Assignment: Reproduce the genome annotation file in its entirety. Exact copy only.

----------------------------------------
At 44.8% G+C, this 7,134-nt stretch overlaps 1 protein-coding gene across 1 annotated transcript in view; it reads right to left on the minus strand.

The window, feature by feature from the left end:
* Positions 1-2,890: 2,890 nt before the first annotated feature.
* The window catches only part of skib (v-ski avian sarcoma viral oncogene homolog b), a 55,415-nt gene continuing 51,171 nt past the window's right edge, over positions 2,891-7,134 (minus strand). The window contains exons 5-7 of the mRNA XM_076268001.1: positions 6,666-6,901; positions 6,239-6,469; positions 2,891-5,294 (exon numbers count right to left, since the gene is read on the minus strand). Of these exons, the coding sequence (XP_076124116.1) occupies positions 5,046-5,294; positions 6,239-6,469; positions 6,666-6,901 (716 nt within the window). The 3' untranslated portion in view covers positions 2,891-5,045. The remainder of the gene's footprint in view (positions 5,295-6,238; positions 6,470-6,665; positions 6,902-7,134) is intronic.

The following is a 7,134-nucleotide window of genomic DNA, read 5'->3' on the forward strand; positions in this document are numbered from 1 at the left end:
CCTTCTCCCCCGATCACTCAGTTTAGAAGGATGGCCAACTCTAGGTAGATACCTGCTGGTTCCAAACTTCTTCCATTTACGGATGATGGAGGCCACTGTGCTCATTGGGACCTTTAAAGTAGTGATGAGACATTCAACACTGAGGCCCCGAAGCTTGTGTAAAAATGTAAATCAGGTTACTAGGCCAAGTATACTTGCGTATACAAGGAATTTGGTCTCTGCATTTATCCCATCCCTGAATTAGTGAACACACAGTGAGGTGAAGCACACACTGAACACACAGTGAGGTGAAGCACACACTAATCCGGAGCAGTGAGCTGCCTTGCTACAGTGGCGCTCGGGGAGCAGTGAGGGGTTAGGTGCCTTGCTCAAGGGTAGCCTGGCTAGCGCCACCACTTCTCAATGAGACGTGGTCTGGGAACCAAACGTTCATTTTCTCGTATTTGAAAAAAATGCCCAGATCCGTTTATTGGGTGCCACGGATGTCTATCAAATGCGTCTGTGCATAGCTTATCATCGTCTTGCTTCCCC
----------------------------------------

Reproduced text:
At 44.8% G+C, this 7,134-nt stretch overlaps 1 protein-coding gene across 1 annotated transcript in view; it reads right to left on the minus strand.

The window, feature by feature from the left end:
* Positions 1-2,890: 2,890 nt before the first annotated feature.
* The window catches only part of skib (v-ski avian sarcoma viral oncogene homolog b), a 55,415-nt gene continuing 51,171 nt past the window's right edge, over positions 2,891-7,134 (minus strand). The window contains exons 5-7 of the mRNA XM_076268001.1: positions 6,666-6,901; positions 6,239-6,469; positions 2,891-5,294 (exon numbers count right to left, since the gene is read on the minus strand). Of these exons, the coding sequence (XP_076124116.1) occupies positions 5,046-5,294; positions 6,239-6,469; positions 6,666-6,901 (716 nt within the window). The 3' untranslated portion in view covers positions 2,891-5,045. The remainder of the gene's footprint in view (positions 5,295-6,238; positions 6,470-6,665; positions 6,902-7,134) is intronic.

The following is a 7,134-nucleotide window of genomic DNA, read 5'->3' on the forward strand; positions in this document are numbered from 1 at the left end:
CCTTCTCCCCCGATCACTCAGTTTAGAAGGATGGCCAACTCTAGGTAGATACCTGCTGGTTCCAAACTTCTTCCATTTACGGATGATGGAGGCCACTGTGCTCATTGGGACCTTTAAAGTAGTGATGAGACATTCAACACTGAGGCCCCGAAGCTTGTGTAAAAATGTAAATCAGGTTACTAGGCCAAGTATACTTGCGTATACAAGGAATTTGGTCTCTGCATTTATCCCATCCCTGAATTAGTGAACACACAGTGAGGTGAAGCACACACTGAACACACAGTGAGGTGAAGCACACACTAATCCGGAGCAGTGAGCTGCCTTGCTACAGTGGCGCTCGGGGAGCAGTGAGGGGTTAGGTGCCTTGCTCAAGGGTAGCCTGGCTAGCGCCACCACTTCTCAATGAGACGTGGTCTGGGAACCAAACGTTCATTTTCTCGTATTTGAAAAAAATGCCCAGATCCGTTTATTGGGTGCCACGGATGTCTATCAAATGCGTCTGTGCATAGCTTATCATCGTCTTGCTTCCCC